While Prague was founded in a dry place, Brno probably in a damp, swampy place, which corresponds to the Old Slovak word brn, ie mud, clay, clay or sludge. Such a version is also supported by the designations of some local parts of Brno – Slatina, Hlinky (clay pit), Žabovřesky (ie the place where frogs scream) or Komárov, an area with mosquitoes.
On the contrary, according to experts, the name Brno is incorrectly derived from the Celtic word Eburodunom and the Germanic Brunne (well).
The name Plzeň used to bear the town we now know as Starý Plzenec. However, when in the past this settlement could no longer adequately protect the safety of the nearby country path, a new Pilsen, then called the New Pilsen, was founded in the neighborhood around 1295.
In order not to confuse the cities, the original Pilsen was given the nickname Stará and, according to the “guy-boy” model, the diminutive suffix -ec, which created Starý Plzenec.
The very origin of the name Pilsen as such has several versions. For example, the fact that the settlement originated in a “Pilsen”, slippery and humid place. The medieval variant is the origin of the word snail, so many snails lived here. But the city should be called Plzen.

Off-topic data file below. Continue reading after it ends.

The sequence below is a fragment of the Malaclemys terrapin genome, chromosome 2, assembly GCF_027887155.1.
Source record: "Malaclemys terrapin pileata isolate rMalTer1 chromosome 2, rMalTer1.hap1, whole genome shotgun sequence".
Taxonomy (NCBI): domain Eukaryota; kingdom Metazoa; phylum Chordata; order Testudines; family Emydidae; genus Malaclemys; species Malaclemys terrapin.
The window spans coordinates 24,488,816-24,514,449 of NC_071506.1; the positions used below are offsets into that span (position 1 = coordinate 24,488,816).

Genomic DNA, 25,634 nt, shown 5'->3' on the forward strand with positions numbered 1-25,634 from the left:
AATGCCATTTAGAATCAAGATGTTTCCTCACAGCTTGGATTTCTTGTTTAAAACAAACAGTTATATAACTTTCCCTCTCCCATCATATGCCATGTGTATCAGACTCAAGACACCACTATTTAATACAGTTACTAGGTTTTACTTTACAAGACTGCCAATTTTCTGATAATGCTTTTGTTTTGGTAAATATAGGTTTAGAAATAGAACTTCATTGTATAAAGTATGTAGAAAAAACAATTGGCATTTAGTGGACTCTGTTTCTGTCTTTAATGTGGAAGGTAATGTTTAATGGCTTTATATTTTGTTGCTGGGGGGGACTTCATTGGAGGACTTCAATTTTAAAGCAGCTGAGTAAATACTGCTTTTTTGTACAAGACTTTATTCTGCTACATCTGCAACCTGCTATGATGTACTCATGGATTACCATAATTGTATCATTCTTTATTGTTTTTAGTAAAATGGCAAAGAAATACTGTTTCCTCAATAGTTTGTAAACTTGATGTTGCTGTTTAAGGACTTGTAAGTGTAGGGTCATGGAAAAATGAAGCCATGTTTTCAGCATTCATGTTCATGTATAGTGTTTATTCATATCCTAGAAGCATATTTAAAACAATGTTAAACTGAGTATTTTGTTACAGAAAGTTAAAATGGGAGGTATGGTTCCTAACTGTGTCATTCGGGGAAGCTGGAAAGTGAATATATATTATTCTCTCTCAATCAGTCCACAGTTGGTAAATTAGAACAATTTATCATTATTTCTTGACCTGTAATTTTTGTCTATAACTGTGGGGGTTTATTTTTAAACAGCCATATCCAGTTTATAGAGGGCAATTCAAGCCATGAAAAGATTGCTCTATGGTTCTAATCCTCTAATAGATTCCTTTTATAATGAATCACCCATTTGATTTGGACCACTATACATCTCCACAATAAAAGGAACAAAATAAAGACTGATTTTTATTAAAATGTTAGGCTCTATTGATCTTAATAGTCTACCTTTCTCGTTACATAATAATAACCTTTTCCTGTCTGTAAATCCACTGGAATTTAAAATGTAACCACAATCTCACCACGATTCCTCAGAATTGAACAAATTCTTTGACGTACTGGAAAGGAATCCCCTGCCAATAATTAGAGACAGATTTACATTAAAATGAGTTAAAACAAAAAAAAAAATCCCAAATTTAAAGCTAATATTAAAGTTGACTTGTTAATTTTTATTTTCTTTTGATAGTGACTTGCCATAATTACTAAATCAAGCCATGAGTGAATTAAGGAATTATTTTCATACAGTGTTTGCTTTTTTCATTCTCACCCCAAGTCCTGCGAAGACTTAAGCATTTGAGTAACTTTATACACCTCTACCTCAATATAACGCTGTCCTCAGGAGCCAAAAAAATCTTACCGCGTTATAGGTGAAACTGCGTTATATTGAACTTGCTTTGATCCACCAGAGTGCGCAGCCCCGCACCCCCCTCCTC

Free every Friday
Or that it originated from the Russian “Pilsen”, ie landslide or rampart. Antonín Profous comes up with an original explanation. Pilsen is said to be named after the personal name Pilsen, the so-called Pilsen Castle or court.
“The Czech name Plzen meant crawling, crawling and figuratively submissive,” explains the linguist.
Zlín as a bad person and a victim
Let’s stay in Moravia for a while, move to Wallachia with its center in Zlín. This name is first mentioned in 1322 as Slyn. It was derived from the Old Bohemian, perhaps mainly masculine, personal name of Evil, which meant “evil man”.
So the gas was Evil’s court or property. From the adjective evil, several personal names arose in Czech, such as Zlech, and transferred to the village, Zlechov. Old Zlín legends derive the name of their city from the bad events that happened to the people there, or according to the clayey “saliva” soil.
Jihlava full of hedgehogs